The Silver Spring Library . (Brittany Greeson/The Washington Post)

The new Silver Spring branch of the Montgomery County library opened to much fanfare. The building is big — five stories, three of which are for the library — and sits on one of the busiest corners downtown. Designed by the Lukmire Partnership, an Arlington architecture firm, this library does much more than house books. It has e-readers at the checkout desk and a large, casual area for teens, public meeting rooms and a digital media lab. Appropriately, the architects chose a contemporary material palette of glass, concrete and steel. The result is a building that fits right into its urban setting and allows readers to bask in the daylight that floods in through glass walls.

The Silver Spring Library anchors the southwest corner of Wayne Avenue and Fenton Street. It fills a crucial gap in the street edge along Wayne, and the increase in foot traffic will enliven that up-and-coming corridor. The library’s main entrance, on Fenton Street, represents an effort to draw the energy of downtown Silver Spring south into the Fenton Village neighborhood. A nearby apartment building for older adults will help with that once finished.

Library patrons arrive on foot, by bike and by car; they can pay to park in the seven-story garage across Wayne Avenue. The county’s controversial decision not to build a pedestrian bridge over Wayne was the right one — it’s simply not needed. And several years from now, if today’s political consensus holds, we’ll have one more way to get to the library. A tunnel for the future Purple Line runs straight under the building, undoubtedly its most impressive feature.

On the library’s opening day in June, Montgomery County leaders heaped praise on its architecture. State Sen. Jamie B. Raskin (D-Montgomery) called it the “most beautiful library in the world.” Alas, for all the project’s merits, that’s not true. Architecturally speaking, it’s not even the best library within a 10-mile radius.

Several years ago, the D.C. Public Library system embarked on an extraordinary building program under then-director Ginnie Cooper. Cooper hired world-class architects to design new branch libraries from Anacostia to Tenleytown . These small, stunning landmarks dot the city. They won a lot of design awards and have been a big hit with the public: Library circulation has surged in the District.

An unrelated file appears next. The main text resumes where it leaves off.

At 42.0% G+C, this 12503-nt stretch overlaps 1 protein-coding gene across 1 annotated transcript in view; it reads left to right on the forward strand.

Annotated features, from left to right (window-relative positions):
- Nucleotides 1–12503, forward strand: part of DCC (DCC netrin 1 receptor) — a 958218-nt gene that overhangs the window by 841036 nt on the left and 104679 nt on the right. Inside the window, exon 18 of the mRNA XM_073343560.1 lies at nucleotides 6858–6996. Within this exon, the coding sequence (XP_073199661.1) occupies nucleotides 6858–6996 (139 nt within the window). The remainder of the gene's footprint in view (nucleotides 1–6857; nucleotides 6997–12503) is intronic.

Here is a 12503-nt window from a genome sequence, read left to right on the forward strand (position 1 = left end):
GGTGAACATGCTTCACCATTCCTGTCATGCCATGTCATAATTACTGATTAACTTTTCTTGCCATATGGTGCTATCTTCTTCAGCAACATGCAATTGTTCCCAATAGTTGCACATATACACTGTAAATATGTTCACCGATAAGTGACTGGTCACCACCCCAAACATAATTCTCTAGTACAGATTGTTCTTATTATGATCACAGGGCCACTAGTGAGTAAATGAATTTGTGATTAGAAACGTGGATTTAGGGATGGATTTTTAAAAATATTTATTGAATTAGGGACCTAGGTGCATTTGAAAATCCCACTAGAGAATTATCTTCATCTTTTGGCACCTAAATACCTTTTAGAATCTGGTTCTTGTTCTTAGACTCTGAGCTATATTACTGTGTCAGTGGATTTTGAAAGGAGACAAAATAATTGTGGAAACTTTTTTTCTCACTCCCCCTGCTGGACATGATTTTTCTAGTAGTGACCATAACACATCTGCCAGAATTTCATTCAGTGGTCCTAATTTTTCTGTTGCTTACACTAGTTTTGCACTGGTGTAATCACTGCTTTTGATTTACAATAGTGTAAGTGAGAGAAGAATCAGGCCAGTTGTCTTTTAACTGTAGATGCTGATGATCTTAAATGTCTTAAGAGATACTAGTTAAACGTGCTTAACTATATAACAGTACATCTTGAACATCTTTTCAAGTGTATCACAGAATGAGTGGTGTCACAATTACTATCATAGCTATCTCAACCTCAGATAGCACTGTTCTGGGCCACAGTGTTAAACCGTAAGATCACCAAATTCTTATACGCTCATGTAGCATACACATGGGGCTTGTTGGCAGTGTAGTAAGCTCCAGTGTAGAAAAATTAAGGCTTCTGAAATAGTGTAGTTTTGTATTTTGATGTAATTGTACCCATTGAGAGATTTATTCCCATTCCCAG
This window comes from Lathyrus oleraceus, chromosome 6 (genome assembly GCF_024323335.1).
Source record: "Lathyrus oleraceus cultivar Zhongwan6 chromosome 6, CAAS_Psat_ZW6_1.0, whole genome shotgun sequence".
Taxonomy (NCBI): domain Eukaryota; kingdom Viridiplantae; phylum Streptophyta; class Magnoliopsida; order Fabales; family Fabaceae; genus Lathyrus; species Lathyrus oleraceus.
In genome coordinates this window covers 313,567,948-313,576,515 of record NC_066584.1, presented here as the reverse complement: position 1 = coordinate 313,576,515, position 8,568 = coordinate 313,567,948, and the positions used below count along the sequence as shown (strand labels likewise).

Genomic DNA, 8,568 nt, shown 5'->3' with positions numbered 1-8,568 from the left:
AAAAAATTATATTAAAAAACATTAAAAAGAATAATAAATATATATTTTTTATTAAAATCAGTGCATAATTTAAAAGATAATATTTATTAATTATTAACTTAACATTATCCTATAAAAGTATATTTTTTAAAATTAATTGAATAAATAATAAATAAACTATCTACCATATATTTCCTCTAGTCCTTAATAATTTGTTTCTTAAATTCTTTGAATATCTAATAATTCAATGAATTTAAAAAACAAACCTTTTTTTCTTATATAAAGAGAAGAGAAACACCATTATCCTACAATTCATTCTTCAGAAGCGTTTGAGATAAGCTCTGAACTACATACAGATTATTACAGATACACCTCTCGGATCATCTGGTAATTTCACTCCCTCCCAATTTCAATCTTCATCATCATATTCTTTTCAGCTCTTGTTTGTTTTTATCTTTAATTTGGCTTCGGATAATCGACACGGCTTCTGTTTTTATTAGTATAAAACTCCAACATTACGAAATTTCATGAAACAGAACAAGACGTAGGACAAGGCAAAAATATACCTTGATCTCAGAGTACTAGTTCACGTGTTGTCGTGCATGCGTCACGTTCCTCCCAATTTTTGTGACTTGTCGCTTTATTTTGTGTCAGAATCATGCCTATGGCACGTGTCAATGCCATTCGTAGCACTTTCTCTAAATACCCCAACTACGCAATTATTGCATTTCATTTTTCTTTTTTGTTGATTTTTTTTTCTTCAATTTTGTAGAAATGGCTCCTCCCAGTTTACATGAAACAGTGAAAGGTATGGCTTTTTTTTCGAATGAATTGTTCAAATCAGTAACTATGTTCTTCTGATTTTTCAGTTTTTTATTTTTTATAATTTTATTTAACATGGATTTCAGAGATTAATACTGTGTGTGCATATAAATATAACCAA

Compared with the iconic Watha T. Daniel Neighborhood Library in Shaw or architect David Adjaye’s jewel-like Francis Gregory Neighborhood Library in Southeast, the design of the Silver Spring Library doesn’t soar. The building is awkwardly fronted by a large, separate escalator lobby on Fenton Street. Neighbors and officials pushed for this as a connector to Fenton Village, but it’s an odd and inefficient use of space, and it blunts the effect of the building’s dramatic cantilever over the Purple Line tunnel. The tunnel, for now, is dark and forlorn, with boulders strewn around the hard pavement.

The bottom two floors of the building will eventually house an arts space. (Negotiations between the county and its would-be tenant, the nonprofit Pyramid Atlantic, broke down.) On the Wayne side, they’re clad in concrete at eye level, presenting a blank face to passersby. Navigating inside can be confusing, with the two entrances and an array of doors, stairs and elevators. Interior details look rushed, although the natural light is wonderful.

This was an immensely complicated project — more so than any of the District’s branch libraries, to be sure — and Montgomery officials and the design team deserve credit for trying to accomplish many worthwhile goals. Success will be contingent on the county doing all it can to knit the various pieces into a coherent, lively whole. Officials should prioritize bringing artists into the lower levels and brightening the tunnel through creative lighting and landscape design.

The county spent years and nearly $70 million on planning and construction, so it’s understandable that it wanted to get it right from an urban perspective. But for all the civic heavy lifting performed by the new building, it doesn’t quite have the architecture to match.

Maybe that’s okay for now — after all, we got a pleasant library that’s an urbanist workhorse. But it won’t be okay forever. Suburbs are increasingly competing with cities for residents and businesses. Excellent architecture creates the kind of places where people want to be. As Silver Spring matures into a true city, I hope we’ll see more buildings on par with the very best in our region.